Fracking’s unexpected side-effect: Traffic deaths on the rise
The Associated Press has studied traffic death figures and US
census data in six drilling states, and discovered that increased
traffic fatalities is one side-effect of fracking, a
controversial drilling technique, which means water, chemicals
and sand are injected deep underground to break up rocks to free
oil and natural gas there.
The report goes state by state, comparing fatal road accidents figures for the last several years in drilling counties to those in drilling-free parts of the states.
In West Virginia, for example, the most heavily drilled counties witnessed a rise of 42 percent in deadly crashes in 2013, while the rest of the state saw an 8 percent decline in traffic deaths.
Traffic deaths per 100,000 people are down by 20 percent in Texas, but not in the 21 drilling counties – where they have increased by 18 percent.
"We are just so swamped," said Sheriff Dwayne Villanueva of Karnes County, Texas, where there’s been a surge in serious accidents. "I don't see it slowing down anytime soon."
The oil and gas industry acknowledges the problem. Deadly crashes are "recognized as one of the key risk areas of the business," according to Marvin Odum, who runs Royal Dutch Shell's exploration operations in the Americas.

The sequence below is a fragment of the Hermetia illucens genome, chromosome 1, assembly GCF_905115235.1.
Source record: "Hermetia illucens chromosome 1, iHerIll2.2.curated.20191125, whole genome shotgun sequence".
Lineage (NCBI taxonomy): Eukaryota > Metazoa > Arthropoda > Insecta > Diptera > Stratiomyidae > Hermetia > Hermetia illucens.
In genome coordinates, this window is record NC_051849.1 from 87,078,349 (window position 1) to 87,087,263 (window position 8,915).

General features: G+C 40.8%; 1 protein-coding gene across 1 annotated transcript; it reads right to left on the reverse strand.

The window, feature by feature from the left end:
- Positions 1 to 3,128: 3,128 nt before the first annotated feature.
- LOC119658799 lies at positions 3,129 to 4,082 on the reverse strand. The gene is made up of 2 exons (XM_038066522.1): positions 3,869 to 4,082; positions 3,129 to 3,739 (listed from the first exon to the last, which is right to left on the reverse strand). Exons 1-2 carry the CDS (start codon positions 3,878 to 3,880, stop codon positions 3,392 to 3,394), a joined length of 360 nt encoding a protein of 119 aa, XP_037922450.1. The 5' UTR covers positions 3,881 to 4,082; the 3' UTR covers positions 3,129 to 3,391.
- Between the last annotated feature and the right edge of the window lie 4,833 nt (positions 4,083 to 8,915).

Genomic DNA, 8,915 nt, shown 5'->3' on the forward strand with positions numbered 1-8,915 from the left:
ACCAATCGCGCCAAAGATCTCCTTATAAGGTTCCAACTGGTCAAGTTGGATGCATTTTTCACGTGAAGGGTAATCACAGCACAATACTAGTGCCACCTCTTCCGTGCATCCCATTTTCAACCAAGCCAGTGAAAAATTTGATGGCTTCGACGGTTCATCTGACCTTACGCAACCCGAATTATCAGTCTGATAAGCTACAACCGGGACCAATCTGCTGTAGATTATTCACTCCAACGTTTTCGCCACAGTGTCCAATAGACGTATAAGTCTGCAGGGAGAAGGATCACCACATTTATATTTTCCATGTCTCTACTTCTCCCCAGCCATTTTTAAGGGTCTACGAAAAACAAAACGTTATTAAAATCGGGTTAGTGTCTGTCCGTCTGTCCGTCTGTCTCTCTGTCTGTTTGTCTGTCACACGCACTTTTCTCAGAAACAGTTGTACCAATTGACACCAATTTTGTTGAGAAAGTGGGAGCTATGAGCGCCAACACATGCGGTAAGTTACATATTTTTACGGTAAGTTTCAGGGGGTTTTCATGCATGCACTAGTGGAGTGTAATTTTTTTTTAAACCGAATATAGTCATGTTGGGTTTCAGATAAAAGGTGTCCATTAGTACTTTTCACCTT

It requires 2,300 to 4,000 truck trips per well to deliver mixtures of water, sand and chemicals to a drilling site. That’s two or three times more than truck trips required for older techniques of oil and gas extraction.
Another factor contributing to more traffic deaths is that drilling activity develops faster than the road infrastructure. So increased truck flow moves along the roads that were meant for a much smaller number of cars.
Some also blame the situation on less stringent federal rules that apply to drivers of long trucks engaged in the oil and gas industry.
The analysis by AP adds up to a list of dangers associated with fracking. Environmentalists have long argued the practice leads to water pollution and may cause earthquakes.